Stones’ sympathetic biopic reveals the complexity of George W. Bush

Lynne Carty


By Lynne Carty

Class of 2010

  Whether you hated him or loved him during his eight years in the Oval Office, it would be impossible to deny that George W. Bush has been one of the most talked about and influential political figures of the new millennium. With today’s overly dedicated media tracking his every move, Americans have had a heavy dosage of “Dubya” Bush during his presidency and, especially during his last term, most would agree that he has been portrayed to the American public as the figurehead of the American downfall – more or less as a joke. Responding to the both the public and the media’s fixation on our 43rd president, Oliver Stone attempts to show a more human side of Bush Jr. in his sympathetic biopic titled simply, “W.”

   Stone reveals the complex character of W. (played by Josh Brolin) piece by piece, switching back and forth between events during his two consecutive terms and flashbacks to all the years leading up to his run in the White House. The film opens with the famous meeting in which the Bush administration coined the term “axis of evil” – a slogan created to describe governments that were believed to have been supporting terrorism and attempting to obtain mass weapons of destruction. Once the meeting ends, the camera slowly zooms in on a brooding W., then suddenly jumps back to his wild initiation into a college fraternity, thereby giving us a glimpse into W’s days as a wisecracking, privileged, and reckless partyboy. Throughout the movie, Stone continuously switches the time period so as to delve into key moments throughout Bush’s younger years, while at the same time still moving along the presidency storyline based on events before and during the

war on Iraq. Some of the more interesting experiences that Stone recaps from the pre-politics days of Bush include his decision to give up the bottle in exchange for a fully Christian lifestyle, the first meeting and progression of the relationship between W. and first lady Laura Bush (played by Elizabeth Banks), and various scenes depicting the turbulent relationship between George Jr. and Sr. 

  A considerable portion of “W.” is spent on Bush Jr.’s failed attempts to appease his father, making it seem as though almost all of his campaigns and political efforts are carried out for that sole purpose. It’s hard to say whether or not Stone exaggerates the rockiness of this father-son relationship, but either way it makes for some fantastically intense scenes between the pair. In fact, W’s ongoing struggle to prove himself to Bush Sr. and step out of the shadow cast by the favored son of the family (Jebb Bush, played by Jason Ritter) may be one of the only entertaining parts of this movie for those who are not very familiar with Bush’s presidency or for those who just are not that interested in politics. After W’s pre-politics storyline catches up with the contemporary scenes of Washington D.C., the rest of the film more or less focuses on memorable cabinet meetings and the events leading up to and during the invasion of Iraq. These scenes are well executed and very informative; however, they do seem to lack an imaginative and creative quality– after a while, watching the cabinet meetings begins to feel like sitting through a history class lecture. Stone continues to take us through the ups and downs of Bush’s dealings with Iraq for some time, eventually giving the film a television-like feel by mixing the actors in with real politicians and authetic news footage to make it that much more believable.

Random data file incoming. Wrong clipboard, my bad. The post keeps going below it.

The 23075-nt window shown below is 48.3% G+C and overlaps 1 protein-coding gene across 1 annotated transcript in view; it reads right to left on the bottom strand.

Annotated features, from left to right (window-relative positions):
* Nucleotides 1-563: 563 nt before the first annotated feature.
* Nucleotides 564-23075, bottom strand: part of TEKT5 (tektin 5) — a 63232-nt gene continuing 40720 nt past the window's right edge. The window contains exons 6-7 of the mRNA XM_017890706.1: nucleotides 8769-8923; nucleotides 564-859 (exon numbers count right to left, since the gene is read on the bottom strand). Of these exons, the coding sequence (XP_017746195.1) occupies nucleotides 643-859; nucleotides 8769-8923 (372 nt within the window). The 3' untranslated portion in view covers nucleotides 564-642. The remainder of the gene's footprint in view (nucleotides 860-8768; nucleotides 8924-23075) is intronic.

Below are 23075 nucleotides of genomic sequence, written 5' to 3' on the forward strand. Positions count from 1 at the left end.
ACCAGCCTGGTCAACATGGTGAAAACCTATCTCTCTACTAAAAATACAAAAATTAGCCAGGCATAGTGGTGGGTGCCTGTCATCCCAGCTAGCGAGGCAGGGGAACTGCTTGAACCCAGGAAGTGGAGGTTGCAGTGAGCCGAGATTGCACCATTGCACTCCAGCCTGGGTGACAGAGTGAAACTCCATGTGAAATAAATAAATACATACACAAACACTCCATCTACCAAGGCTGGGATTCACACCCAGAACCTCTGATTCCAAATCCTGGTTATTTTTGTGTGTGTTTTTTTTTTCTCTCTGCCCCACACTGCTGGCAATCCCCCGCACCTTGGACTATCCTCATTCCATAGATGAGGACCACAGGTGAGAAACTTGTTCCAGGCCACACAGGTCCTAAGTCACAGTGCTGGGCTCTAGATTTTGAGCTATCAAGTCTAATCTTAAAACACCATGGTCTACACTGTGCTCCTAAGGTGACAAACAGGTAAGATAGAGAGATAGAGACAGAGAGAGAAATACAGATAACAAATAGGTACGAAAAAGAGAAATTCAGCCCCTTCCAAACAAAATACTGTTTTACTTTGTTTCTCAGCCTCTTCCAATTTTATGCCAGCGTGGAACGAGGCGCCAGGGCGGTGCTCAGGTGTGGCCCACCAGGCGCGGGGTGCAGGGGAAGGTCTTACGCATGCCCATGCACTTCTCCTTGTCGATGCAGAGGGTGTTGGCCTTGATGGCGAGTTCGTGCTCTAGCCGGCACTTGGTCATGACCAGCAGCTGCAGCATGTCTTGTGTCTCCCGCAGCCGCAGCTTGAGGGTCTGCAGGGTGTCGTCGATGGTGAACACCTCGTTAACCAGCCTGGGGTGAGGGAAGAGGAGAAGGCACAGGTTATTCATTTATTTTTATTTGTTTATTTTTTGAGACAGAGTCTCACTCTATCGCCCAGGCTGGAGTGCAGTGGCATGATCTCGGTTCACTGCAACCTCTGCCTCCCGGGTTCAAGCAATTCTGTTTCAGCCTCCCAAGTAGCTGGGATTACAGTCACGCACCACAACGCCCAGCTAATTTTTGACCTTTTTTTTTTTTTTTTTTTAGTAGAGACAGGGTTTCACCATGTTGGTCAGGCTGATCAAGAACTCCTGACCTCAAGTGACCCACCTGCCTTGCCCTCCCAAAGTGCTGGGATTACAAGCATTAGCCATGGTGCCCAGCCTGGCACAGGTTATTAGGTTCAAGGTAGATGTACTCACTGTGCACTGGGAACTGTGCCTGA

As one would expect, the filmed story of George W. Bush did not have much of an ending and  finished off with an enigmatic and unclear scene that could mean just about anything. Stone’s decision to end the film this way was based largely on his goal to get “W.” out before the upcoming elections in order to benefit from publicity. Though box office sales show that “W.”’s early release date did benefit from the hype surrounding upcoming elections,  Stone’s portrayal of Bush may have been better off if he had waited for Bush’s departure from the White house. Had the film not been prematurely released for political purposes, the composite of W.’s presidency could have been much more complete and satisfying.